Mourinho apparently has a seven point plan for big games. It is a plan that looks factually correct but practically redundant in a game where no-one, starts from such a a negative premise – that the ball is the enemy:
1. The game is won by the team who commits fewer errors.
2. Football favours whoever provokes more errors in the opposition.
3. Away from home, instead of trying to be superior to the opposition, it’s better to encourage their mistakes.
4. Whoever has the ball is more likely to make a mistake.
5. Whoever renounces possession reduces the possibility of making a mistake.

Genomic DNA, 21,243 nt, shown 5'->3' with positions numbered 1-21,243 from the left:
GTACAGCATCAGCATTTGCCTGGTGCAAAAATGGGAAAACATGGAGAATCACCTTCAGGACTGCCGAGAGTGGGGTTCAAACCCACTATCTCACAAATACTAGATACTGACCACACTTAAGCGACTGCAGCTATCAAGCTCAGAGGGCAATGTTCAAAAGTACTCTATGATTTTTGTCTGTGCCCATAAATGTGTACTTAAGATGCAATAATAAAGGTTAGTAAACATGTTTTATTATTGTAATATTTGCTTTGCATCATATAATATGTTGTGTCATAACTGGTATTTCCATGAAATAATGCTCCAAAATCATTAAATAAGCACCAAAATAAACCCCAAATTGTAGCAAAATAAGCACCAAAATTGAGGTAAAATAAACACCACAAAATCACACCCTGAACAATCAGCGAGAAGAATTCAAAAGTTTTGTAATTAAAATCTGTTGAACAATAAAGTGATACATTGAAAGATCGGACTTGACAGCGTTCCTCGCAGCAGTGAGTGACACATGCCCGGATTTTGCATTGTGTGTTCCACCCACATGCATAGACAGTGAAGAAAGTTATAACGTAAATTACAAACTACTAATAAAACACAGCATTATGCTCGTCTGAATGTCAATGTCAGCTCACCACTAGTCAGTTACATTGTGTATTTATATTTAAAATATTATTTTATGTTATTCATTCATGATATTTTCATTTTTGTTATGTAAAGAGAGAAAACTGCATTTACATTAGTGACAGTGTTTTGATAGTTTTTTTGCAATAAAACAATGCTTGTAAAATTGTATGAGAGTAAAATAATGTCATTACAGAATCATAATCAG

6. Whoever has the ball has fear.
7. Whoever does not have it is thereby stronger.
Mourinho as is his want, always travels to Camp Nou, to Anfield, to Old Trafford, to The Emirates, to The Parc des Princes, The Etihad and their likes (including Stamford Bridge) to get a point. And if he can pinch all three, while keeping a clean sheet, then so much the better. Even when his sides press high, as they did against Chelsea in the FA Cup at Stamford Bridge, it was only to have Hazard well policed and the ball funnelled to the weak in possession Gary Cahill to prevent the home side playing out effectively.
In a fair fight, 11 v 11, such displays of high ‘defensive pressing’ will inevitably be characterised by others as simply a different take on ‘parking the bus’ or refusing to engage with opponents in possession, for fear that a football match might suddenly break out.